Saturday, August 16, 2008
blue bottle coffee
We walked over to the Ferry Building Farmer's Market this morning, unbenownstly unprepared, with only one cloth bag in hand, ready to face the seductive lures of summer ripe peaches, flour-dusted golden loaves, and deeply violet-hued fingerlings. On top of all these temptations, Mr.S and I, for the almighty love of the bean (the coffee bean, that is), stood in line for over 30 minutes at the Blue Bottle Coffee Company cart. Throughout our wait, I looked at the people around me, standing around patiently for $3 cups of lattes and $2 cups of made-to-order drip coffee. I couldn't help but wonder, is this all really worth it? Is the length of a line directly proportional to the quality of the product being waited on to be consumed? Why were we punishing ourselves by standing on a queue that had hardly budged in 20 minutes? Ahh, too many questions from a caffeine-starved brain...
When Mr.S handed over my cappuccino, I yelped (yes, like a terrier) a small "Oh!" of pleasant surprise at the brilliant coffee art.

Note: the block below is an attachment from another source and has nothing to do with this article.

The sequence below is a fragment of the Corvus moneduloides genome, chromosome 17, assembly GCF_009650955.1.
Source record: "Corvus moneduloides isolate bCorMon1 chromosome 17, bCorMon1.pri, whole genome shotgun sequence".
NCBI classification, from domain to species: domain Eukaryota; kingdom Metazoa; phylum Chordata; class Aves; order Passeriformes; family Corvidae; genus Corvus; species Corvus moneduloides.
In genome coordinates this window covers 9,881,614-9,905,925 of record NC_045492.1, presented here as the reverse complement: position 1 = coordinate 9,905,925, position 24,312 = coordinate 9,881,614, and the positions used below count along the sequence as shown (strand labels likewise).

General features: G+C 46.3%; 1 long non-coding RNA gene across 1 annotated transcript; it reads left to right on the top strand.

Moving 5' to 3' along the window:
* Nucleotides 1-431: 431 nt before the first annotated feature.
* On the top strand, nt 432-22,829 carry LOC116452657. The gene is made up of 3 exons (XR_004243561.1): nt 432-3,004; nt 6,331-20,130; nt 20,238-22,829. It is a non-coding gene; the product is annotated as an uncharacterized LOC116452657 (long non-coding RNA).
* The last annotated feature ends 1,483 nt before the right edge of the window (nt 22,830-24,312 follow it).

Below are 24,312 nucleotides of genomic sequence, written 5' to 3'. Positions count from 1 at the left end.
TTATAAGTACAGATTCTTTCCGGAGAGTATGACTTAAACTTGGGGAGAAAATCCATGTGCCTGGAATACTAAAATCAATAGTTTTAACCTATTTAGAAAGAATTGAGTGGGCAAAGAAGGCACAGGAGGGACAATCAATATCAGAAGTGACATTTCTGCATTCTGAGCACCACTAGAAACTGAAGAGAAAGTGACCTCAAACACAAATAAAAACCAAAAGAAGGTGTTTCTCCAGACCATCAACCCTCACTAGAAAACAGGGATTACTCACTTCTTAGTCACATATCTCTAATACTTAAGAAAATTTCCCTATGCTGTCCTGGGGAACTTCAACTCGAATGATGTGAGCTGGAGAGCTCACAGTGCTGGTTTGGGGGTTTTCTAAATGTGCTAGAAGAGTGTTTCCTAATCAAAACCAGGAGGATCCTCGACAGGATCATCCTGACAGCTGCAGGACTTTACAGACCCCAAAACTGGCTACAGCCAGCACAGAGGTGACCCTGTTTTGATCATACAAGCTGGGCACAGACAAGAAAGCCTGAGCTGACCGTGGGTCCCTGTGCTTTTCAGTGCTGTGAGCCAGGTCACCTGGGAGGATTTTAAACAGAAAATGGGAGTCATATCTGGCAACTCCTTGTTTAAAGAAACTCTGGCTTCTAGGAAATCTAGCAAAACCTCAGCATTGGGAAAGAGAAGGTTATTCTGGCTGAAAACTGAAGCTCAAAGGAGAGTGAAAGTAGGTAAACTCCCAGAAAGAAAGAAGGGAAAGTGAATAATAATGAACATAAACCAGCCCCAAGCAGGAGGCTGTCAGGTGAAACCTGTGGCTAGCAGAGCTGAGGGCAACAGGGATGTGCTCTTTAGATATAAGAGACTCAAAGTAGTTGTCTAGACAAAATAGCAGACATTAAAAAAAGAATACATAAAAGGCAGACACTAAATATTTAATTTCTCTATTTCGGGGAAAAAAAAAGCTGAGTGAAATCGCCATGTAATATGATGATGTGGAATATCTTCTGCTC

And then I sipped. Very nutty, pleasant and smooth were some of the first thoughts that came to mind. All of Blue Bottle's espresso drinks use a ristretto, double shot and steamed Clover milk. The had nuances of hazelnuts and a subtle sweetness that was enhanced by the milk. I reveled in my delightful morning cup while snacking on their complimentary almond macarons (flavors vary weekly).
We watched the barista for awhile as he prepared custom made drip coffee for customers. He reminded me of a DJ, spinning, with all his tech-y equipment and layout.
He uses a filter drip system, a rather rudimentary one in this case of paper filters and cups, to essentially make coffee extractions. (The original technique uses bunsen burners, glass tubes and flasks for an extremely scientific and exacting process.) The grind and weight of the beans, volume of water, temperature of water, timing of extraction are all key components to a single cup of brew. No wonder people are consistently lining up week after week. This is definitely not your cup of Sanka.
Currently Blue Bottle operates a small cafe on Mint Street over Mission and 5th, as well as a kiosk in Hayes Valley. And of course you can find them Saturday mornings at the Farmer's Market, just be prepared for long lines. (Bring a book!)